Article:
Take the time to find your passion and explore within and outside of engineering. There are so many opportunities to get involved on campus such as engineering design teams, student organizations and competitions.
I am inspired that my career will be able to grow with me and that I have an endless array of possibilities in front of me.
Don’t be afraid to take risks and push yourself to do things outside of your comfort zone.
Engineering isn’t about learning all the answers; it’s about learning how to approach the problems.
I’ve always wanted a career where I feel I am helping people. I chose engineering because I thought it would give me the best opportunities to do this.
If you asked a 10 year old to come up with an idea for a browser-based online game, how can they envision that idea if they have never seen or interacted with a computer?
Every clinical rotation, allowed for me to look deeper within my self to understand different aspects of humanity – life, loss, hope, faith, pain, compassion, inequality and prejudice.
Studying environmental design has shown me how to take big ideas from my imagination and transfer them into tangible results.
Get ready for late nights and long assignments, but you already know that, and if you don’t enjoy a bit of a challenge you wouldn’t be considering engineering in the first place.
You are a lot more than your homework, grades and degree. Even though those are important deliverables, in the end they don’t, and shouldn’t, define you as a person. Education is only part of the life-long journey of learning.
Take the time to make meaningful connections outside the classroom, join a student team/organization, find people who are passionate about the things you are – the relationships you make during university are lifelong.
What I find most valuable is the lesson that there is no right or best solution – everything has a trade-off; every resolution is a balance of compromises; systems are complex and everything is interconnected.
Try as many new things as you possibly can – you will learn the most when you are uncomfortable. Dream big, explore all possibilities and continuously raise the bar of your expectations for yourself.
Throughout an engineering degree, I think you learn not so much what you know, but more what you don’t know.
Landscape architecture however, has an opportunity to instead create conditions in which understandings of ecology and urbanism can be leveraged in order to amplify natural processes and foster regenerative effects.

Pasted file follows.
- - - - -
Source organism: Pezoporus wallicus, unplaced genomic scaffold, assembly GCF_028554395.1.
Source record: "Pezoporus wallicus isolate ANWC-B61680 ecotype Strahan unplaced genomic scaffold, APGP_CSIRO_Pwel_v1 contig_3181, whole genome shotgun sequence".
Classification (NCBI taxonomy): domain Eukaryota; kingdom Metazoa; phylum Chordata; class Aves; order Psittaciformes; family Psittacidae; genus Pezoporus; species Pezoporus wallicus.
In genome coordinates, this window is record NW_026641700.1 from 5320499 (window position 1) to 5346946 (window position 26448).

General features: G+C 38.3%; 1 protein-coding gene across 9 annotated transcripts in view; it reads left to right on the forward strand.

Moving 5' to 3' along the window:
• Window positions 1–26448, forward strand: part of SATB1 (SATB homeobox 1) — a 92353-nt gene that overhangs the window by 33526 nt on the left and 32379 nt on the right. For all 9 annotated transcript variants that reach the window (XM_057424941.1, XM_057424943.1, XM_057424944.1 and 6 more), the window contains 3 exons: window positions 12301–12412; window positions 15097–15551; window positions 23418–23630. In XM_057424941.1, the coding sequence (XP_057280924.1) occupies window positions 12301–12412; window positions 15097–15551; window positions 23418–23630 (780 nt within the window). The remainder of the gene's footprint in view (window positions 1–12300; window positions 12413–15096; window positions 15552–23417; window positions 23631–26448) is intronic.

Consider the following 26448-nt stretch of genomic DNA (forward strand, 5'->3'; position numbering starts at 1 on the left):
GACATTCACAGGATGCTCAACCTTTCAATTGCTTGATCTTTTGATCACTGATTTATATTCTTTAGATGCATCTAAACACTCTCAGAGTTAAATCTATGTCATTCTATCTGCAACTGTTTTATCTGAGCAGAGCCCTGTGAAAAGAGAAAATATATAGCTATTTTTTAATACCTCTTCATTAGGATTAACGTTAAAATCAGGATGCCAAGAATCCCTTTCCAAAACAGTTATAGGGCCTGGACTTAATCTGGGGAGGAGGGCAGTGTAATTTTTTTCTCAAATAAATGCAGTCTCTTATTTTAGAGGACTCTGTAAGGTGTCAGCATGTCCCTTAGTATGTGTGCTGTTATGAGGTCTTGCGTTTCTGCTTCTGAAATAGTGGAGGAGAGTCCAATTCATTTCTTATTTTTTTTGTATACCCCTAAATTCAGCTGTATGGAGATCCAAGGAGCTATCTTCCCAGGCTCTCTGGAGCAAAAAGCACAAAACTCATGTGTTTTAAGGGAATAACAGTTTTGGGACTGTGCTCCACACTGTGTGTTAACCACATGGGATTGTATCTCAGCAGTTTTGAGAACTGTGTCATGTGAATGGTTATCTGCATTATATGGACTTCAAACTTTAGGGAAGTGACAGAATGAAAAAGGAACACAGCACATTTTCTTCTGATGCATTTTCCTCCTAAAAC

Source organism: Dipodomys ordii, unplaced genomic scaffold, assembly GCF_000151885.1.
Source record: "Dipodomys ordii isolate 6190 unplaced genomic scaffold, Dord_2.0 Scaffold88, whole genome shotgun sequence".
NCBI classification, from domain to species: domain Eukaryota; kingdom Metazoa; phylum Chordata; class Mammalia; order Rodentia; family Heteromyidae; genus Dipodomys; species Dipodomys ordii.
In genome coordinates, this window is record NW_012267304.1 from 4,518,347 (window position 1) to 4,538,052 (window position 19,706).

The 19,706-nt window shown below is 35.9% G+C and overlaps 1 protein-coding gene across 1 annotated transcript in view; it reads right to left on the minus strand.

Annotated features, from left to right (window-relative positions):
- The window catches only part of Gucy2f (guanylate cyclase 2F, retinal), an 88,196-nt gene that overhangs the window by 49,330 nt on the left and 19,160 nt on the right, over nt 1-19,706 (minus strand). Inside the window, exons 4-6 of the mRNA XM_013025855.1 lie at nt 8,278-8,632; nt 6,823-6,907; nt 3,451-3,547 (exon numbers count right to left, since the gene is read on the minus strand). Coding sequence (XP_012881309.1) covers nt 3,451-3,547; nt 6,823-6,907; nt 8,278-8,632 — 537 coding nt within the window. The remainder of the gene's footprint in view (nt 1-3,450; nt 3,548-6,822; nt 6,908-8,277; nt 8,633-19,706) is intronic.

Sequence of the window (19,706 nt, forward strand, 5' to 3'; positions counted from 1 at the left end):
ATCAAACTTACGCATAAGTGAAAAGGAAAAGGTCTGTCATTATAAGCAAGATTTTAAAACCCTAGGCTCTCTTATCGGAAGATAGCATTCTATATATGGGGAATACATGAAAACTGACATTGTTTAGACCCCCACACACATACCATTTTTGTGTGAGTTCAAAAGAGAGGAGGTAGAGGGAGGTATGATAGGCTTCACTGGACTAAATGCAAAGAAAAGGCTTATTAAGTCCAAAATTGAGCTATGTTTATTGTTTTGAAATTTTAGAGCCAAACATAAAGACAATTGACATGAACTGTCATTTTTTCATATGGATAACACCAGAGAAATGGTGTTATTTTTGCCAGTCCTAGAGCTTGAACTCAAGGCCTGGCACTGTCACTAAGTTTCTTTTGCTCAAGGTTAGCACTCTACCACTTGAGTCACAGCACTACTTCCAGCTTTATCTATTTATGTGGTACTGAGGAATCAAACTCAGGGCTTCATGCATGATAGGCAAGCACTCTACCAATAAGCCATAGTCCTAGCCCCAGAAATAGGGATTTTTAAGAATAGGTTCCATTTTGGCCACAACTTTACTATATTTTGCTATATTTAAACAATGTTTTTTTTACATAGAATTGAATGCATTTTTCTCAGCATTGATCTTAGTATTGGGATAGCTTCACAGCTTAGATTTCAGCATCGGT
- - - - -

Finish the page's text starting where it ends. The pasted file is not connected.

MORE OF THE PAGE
I was drawn to the field by a need to develop skills to serve my own communities, and I now feel that I have a responsibility to give back to the places and people who have supported me throughout the years.
There are few problems so insurmountable that they are not worth trying to solve.
I want to bring solving engineering problems outside of the scope of technical work, to include a deeper understanding of social and environmental context.
The best way to make a difference in this world is to dive right in and do it; with commitment and hard work, as well as a great team around you, anything is possible.
Far too many people overvalue material wealth and vanity and many technologies are developed that contribute to that mindset. I want to create technology that improves utility, life experience and relationships.
Don’t let history and statistics drive you away from a meaningful and rewarding career; I have rarely felt disadvantaged because of my gender.
If you are considering engineering and it is something you are passionate about, then I would advise you to never give up.
I hope to not only brighten the perception people have of the profession but also make others more aware of, and interested in, some of the physical processes in place around them every day.
Have the desire to innovate and take risks. Plan to leave school with more than a degree. Be prepared to take your knowledge and start a small business or to develop a product to introduce to the mining marketplace.
Continuous learning keeps your mind active and keeps you relevant and dynamic. Time spent learning is always time well invested.
I had a love for science throughout high school and wanted that love to materialize into a career where I could make a difference. I felt like engineering was that way of making a difference.
Engineers are important to this world and I would love to invest my life into educating great engineers... [and] developing new methods for engineering education.
One of the biggest lessons for me from this program has been that you can overcome any fear and do anything in life if you give it your all.
Getting my education on the land that my ancestors have lived on for generations in order to continue our law of seven generations seemed very fitting for a career path in environmentalism and design rooted in indigenous First Nations’ teachings.
Engineering has taught me to see the genius in commonplace applications.
When people think about engineering, there is a tendency to focus on the technical aspects – the math, the theory, the calculations. But at the end of the day, communication and teamwork can be even more important to the success of a project.